Bramblings are not frequent visitors to the garden, but they have appeared in small numbers in most springs in the 10 years we've been here. Although they are regular on "vis-mig" sessions in the autumn they seem reluctant to pay more than fleeting visits to the garden at this season, and this year I had no records at all.
As I hadn't heard of many around in Kent this winter I was quite surprised to look out of the window and see this winter plumaged male sharing a feeder with a Greenfinch.
You may be wondering why it is perched on a 3" screw, not a conventional fitting on a feeder! Well everything one of those alien Squirrels brings down a feeder it seems to manage to break the perches, and this is the most successful quick repair I've found so far. I took these through the window, not wishing to disturb the bird, but it quickly disappeared and I though it had gone.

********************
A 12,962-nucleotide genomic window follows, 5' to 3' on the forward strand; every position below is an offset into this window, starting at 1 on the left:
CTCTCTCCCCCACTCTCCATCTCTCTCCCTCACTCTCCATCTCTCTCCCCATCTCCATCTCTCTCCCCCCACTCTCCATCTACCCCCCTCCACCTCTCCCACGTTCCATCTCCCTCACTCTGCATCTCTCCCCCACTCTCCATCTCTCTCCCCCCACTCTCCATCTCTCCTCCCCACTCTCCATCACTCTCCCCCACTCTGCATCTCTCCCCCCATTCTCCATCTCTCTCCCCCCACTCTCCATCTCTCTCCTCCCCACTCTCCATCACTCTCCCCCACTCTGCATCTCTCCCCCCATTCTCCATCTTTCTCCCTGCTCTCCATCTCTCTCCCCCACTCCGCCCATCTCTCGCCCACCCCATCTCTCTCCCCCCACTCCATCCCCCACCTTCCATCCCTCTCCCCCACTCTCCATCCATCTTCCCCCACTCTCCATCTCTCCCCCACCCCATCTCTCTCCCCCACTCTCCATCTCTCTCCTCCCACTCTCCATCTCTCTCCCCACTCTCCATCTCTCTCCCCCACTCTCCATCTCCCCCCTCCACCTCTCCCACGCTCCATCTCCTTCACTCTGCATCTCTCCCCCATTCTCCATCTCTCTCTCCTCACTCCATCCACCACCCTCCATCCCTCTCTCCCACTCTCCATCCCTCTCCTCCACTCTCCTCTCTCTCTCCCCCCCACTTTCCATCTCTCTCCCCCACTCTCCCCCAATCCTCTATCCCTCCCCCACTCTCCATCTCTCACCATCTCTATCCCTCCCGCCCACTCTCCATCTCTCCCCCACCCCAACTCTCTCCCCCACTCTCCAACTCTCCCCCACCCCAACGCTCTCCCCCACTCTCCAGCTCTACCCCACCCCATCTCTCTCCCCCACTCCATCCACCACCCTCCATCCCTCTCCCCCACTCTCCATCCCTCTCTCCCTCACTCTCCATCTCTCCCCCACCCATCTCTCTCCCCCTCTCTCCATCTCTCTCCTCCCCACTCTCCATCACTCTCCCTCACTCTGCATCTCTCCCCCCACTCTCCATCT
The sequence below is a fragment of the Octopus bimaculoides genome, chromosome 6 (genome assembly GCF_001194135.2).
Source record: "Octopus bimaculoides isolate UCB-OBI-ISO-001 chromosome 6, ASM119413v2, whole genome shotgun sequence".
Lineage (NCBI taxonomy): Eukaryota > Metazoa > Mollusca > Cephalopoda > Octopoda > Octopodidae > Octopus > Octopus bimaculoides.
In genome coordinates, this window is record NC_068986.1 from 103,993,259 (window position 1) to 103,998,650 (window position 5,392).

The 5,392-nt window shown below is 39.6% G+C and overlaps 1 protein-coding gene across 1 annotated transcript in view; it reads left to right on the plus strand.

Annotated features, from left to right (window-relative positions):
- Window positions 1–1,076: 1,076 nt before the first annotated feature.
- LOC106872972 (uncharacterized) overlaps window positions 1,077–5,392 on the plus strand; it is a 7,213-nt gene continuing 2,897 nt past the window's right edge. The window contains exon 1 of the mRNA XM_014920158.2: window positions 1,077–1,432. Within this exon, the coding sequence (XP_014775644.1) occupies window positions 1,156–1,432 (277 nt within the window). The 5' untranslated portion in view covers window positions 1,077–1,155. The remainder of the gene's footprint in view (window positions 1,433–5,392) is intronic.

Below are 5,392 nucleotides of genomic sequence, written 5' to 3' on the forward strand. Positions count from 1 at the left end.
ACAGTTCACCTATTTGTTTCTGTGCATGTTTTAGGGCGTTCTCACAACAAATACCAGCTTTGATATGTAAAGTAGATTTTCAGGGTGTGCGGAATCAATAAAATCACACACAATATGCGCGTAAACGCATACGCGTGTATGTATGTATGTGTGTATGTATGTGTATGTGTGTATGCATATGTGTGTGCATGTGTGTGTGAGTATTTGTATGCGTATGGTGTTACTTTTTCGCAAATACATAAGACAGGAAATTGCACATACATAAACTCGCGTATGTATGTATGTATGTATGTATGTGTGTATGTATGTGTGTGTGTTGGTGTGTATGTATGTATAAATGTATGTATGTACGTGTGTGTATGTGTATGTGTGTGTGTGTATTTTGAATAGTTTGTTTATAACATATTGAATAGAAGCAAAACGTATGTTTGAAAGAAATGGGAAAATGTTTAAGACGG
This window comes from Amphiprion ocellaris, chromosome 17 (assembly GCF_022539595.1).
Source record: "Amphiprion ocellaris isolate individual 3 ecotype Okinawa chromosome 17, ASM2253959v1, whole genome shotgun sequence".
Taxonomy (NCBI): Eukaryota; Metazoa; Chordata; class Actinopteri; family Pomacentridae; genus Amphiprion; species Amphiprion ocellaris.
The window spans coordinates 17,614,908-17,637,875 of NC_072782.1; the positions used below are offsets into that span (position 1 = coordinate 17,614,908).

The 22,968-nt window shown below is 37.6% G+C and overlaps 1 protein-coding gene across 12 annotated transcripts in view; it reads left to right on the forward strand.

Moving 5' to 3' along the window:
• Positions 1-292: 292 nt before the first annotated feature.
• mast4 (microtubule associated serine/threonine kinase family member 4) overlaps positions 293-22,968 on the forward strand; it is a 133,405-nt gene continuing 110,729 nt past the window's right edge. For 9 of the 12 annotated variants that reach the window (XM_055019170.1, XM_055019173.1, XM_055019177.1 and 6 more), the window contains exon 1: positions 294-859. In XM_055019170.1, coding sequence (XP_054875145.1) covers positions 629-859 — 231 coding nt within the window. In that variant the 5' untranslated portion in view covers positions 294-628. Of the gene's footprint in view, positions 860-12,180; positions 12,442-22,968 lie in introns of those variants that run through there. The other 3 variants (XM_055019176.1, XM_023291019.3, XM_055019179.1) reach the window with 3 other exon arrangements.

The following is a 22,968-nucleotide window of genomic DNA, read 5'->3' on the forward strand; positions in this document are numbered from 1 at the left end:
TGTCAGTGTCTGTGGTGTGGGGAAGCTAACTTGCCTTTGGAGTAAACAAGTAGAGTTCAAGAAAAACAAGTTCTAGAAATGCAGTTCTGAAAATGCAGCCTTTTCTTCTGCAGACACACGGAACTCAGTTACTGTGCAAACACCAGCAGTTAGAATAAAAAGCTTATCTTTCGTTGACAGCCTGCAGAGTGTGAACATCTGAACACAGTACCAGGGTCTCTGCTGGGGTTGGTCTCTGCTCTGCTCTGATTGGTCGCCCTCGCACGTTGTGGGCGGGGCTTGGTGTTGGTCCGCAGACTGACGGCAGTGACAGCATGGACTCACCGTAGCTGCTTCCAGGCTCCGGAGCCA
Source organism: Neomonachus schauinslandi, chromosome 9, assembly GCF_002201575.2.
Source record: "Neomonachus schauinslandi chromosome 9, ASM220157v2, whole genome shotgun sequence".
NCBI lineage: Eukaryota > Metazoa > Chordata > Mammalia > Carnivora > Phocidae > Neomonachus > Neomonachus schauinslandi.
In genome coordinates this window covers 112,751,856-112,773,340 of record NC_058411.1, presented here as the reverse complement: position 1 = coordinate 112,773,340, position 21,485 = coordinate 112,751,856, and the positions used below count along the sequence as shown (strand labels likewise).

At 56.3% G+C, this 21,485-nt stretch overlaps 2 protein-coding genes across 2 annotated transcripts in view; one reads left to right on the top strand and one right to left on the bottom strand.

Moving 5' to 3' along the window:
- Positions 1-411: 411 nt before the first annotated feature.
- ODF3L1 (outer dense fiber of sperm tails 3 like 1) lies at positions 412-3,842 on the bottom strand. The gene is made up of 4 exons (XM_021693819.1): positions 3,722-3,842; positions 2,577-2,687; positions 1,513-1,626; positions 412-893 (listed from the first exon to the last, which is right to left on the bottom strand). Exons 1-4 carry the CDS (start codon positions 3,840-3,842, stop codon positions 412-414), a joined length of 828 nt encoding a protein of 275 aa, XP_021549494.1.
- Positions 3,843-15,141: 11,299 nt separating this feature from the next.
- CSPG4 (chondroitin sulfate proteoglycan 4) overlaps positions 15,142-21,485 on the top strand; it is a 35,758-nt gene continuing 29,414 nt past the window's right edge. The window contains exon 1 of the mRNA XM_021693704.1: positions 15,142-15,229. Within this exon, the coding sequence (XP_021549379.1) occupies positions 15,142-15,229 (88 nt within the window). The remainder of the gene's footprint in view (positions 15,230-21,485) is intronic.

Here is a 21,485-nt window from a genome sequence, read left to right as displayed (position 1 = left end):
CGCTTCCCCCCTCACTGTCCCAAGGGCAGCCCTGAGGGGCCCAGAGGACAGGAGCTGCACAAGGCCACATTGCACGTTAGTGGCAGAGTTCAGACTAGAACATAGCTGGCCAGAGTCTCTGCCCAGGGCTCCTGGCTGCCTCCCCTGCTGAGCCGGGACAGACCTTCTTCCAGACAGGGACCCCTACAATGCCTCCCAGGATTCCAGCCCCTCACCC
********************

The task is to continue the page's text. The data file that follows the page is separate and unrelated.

I reappeared a couple of hours later, and I did get a couple of clear views through the open window. Unfortunately it didn't seem to appreciate it's space being invaded by this approaching Chaffinch and exited left to the shrubbery.
I should have kept this one for the quiz, a flying Brambling, but as it didn't show the rump as it went, I though it would be a bit unfair.
Why the title Brandling? It seems that several creatures, young Salmon and young Trout for instance were call Brandlings because of their branded or brindled markings. In fact the names Bramling and Bramlin are recorded as colloquial forms of the fish names. Given the striking brindled plumage of our bird it is evident that it's name is a misnomer derived from an incorrect normalisation. Ray in 1678 put the name "Montifringilla major, the greater Brandling" over a drawing of the bird at the back of his book.
The garden list got to 23 for the year, with the addition of:Sparrowhawk, Song Thrush, Brambling, Wren (I missed it yesterday) and Black-headed Gull.